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REVIEWS

Review: The Astonishing Mistakes of Dahlia Moss
Kirkus Reviews, 1/1/17

“A decidedly twitchy personality finds herself investigating the geek-gamer world of a video game tournament, with only her roommate’s boyfriend and some highly questionable followers to give her support. … Endorsed by Charlaine Harris, another author in love with her feisty female lead.”

Revel in the geekery of The Unfortunate Decisions of Dahlia Moss
Barnes & Noble Sci-Fi and Fantasy Blog, 10/16/15

“The plot’s delightful, the writing witty, the window dressing buoyant, but none of it would matter if Dahlia’s slumping shoulders couldn’t carry the weight of such fandom. But she shines, even at her low points. Dahlia’s complicated. She’s not just a geek girl; in fact, she’s strenuously trying to straddle the line between ‘normal’ and ‘Zoth guild material.’ ”

Review: The Unfortunate Decisions of Dahlia Moss
Booklist, 9/1/15

“Undeterred, [Dahlia] plunges into the role of private detective with hapless enthusiasm, encountering bizarre characters, both in-game and out, who only complicate the mystery of the spear and Jonah’s death. Dahlia’s misadventures feel like Stephanie Plum meets The Guild web series, filled with comic circumstances and geek culture. A hilarious, delightful start to a new mystery series.”

Review: The Unfortunate Decisions of Dahlia Moss
Kirkus Reviews, 7/29/15

“Wirestone combines the traditions of several genres to great effect here, such that a mystery reader will enjoy the book as much as an MMORPG aficionado. … Even the acknowledgments are fun to read. A clever mystery featuring a delightful amateur detective. Or, in online parlance: Dahlia Moss FTW!”

Books & Blog: July 16, 2015
Charlaine Harris

“The Unfortunate Decisions of Dahlia Moss, in contrast, is a hoot. The unemployed Dahlia, who is both quirky and geeky, is living with her friend Charice and going to dispiriting interview after dispiriting interview. Out of the blue, she is approached to investigate the theft of a virtual spear from an on-line game, “Kingdoms of Zoth.” All too soon, her employer is killed with same spear. But wait — wasn’t it virtual? This book is a barrel of fun, and it will be out in OCTOBER. Mark your buying calendar!”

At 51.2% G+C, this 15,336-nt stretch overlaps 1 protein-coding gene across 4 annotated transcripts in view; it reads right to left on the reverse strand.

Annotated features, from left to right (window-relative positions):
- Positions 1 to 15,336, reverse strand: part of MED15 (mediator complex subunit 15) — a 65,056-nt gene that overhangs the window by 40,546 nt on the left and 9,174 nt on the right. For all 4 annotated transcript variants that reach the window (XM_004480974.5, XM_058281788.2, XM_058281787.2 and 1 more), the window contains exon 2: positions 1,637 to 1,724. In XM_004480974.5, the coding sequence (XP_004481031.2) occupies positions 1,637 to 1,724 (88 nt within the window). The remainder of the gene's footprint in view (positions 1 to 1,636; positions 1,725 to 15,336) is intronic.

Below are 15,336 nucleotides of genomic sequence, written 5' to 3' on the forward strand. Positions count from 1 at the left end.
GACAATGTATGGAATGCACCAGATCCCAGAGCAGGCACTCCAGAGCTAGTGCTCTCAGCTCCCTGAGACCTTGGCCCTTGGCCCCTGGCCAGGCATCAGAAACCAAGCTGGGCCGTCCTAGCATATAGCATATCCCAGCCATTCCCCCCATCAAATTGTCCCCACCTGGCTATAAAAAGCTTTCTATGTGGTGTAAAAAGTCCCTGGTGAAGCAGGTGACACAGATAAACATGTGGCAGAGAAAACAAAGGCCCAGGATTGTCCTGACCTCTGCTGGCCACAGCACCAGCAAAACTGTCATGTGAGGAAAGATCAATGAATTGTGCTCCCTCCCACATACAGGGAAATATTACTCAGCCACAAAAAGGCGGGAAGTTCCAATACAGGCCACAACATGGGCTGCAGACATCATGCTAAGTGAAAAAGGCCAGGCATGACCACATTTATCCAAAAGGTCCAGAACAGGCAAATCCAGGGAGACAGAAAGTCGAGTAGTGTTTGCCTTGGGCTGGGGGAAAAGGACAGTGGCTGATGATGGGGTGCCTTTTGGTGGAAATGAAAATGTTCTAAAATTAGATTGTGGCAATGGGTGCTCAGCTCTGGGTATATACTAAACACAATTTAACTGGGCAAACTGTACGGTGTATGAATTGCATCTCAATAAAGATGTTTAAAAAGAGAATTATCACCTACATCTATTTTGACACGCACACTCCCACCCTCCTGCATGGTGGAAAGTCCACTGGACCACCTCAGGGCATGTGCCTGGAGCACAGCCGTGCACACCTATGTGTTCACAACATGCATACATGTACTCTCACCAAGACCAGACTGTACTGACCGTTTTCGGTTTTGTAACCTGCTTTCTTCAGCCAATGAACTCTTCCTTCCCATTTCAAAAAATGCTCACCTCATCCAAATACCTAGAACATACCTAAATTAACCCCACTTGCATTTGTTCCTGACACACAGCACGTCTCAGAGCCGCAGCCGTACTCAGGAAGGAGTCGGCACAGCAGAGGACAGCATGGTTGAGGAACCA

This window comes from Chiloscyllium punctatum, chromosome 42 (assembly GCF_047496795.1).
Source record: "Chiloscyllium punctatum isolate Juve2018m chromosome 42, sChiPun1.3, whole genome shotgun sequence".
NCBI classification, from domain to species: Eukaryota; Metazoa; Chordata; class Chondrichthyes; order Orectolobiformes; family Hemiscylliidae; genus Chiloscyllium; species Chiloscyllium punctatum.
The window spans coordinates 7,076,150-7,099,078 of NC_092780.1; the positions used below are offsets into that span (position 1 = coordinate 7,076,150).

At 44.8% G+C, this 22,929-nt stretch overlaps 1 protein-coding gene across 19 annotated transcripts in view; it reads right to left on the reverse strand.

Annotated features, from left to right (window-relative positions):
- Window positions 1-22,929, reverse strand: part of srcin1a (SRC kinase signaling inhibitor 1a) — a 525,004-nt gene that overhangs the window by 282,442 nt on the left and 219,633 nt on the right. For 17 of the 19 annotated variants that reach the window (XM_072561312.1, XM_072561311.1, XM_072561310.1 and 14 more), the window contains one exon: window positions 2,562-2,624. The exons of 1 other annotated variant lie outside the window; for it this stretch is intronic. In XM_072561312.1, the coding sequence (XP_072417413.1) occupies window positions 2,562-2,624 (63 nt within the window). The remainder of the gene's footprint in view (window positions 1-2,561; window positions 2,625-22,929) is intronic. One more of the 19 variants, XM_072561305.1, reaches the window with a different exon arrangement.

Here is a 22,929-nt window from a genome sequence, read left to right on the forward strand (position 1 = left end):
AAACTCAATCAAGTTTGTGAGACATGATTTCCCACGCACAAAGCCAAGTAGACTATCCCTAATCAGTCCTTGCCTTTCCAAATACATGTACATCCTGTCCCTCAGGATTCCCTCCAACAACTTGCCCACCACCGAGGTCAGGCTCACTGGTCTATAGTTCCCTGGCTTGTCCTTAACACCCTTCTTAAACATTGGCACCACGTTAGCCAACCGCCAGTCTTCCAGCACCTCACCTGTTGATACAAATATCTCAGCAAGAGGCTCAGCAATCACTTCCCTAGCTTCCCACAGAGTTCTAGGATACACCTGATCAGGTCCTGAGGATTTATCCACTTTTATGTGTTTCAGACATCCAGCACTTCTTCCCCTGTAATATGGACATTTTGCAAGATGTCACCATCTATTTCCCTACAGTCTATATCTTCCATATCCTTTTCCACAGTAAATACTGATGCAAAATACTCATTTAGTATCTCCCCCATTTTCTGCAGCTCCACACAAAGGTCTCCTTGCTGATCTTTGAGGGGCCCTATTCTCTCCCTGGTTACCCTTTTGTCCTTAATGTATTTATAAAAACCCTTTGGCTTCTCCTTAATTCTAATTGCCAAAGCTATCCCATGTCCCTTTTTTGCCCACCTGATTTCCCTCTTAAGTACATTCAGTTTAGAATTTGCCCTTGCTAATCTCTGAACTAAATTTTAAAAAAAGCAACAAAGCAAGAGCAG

PIECES BY MAX

The Virtues of Girl Detectives
Library Journal, 10/20/15

“The girl detective is a figure we’re all familiar with, especially those of us who were readers as kids. She’s zealous about righting wrongs—and perhaps a little disillusioned with the adults around her who aren’t doing a good job of it. She sometimes gets in over her head, but always triumphs in the end.”

My Turn: 15 easy steps to writing your very own novel
Concord Monitor, 10/18/15

“There’s one question that authors get asked more than anything. It has nothing to do with plotting or characters or genre. The question is, simply, “How?” How did you get published? Some authors, particularly the grizzled and prickly, bristle at this question, perhaps because they have gotten tired of answering it. But me? I’m fresh off the unpublished boat, and I’m happy to field this one.”

How to get away with murder (at comic-con)
Barnes & Noble Sci-Fi and Fantasy Blog, 10/7/15

“Cons have become a staple of geek culture – including everything from video games to role-playing to niche interests likeDark Shadows and Discworld. They’re a chance for geeks to celebrate the things we love with others who love them. It’s a judgment-free space, and if you want to dress as an Elizabethan or a Klingon, or even a Elizabethan Klingon, you know that not only will you not be judged, you’ll be celebrated. You know what would fit in great there?  MURDER.”

INTERVIEWS

Interview with Max Wirestone
The Quillery, 10/19/15

“My heart belongs to the stylists– Raymond Chandler, P.G. Wodehouse, Ngaio Marsh, Raymond Carver — writers that you instantly recognize because they have voices that jump right out at you. It’s funny, because they don’t necessarily have voices that that are similar to each other. I think perhaps I just appreciate their confidence. Also, most of them are funny, especially Raymond Chandler, who really doesn’t get enough credit for his comedy writing.”

Writing the “geek girl”: An interview with Dahlia Moss author Max Wirestone
Paper Droids, 10/6/15

“A reference that no has noticed yet is that all the police have names of old Magic: The Gathering artists. It’s not really a joke– just a little detail that a geek might notice. Somewhere, in the margins, someone will write ‘I see what you did there.’ ”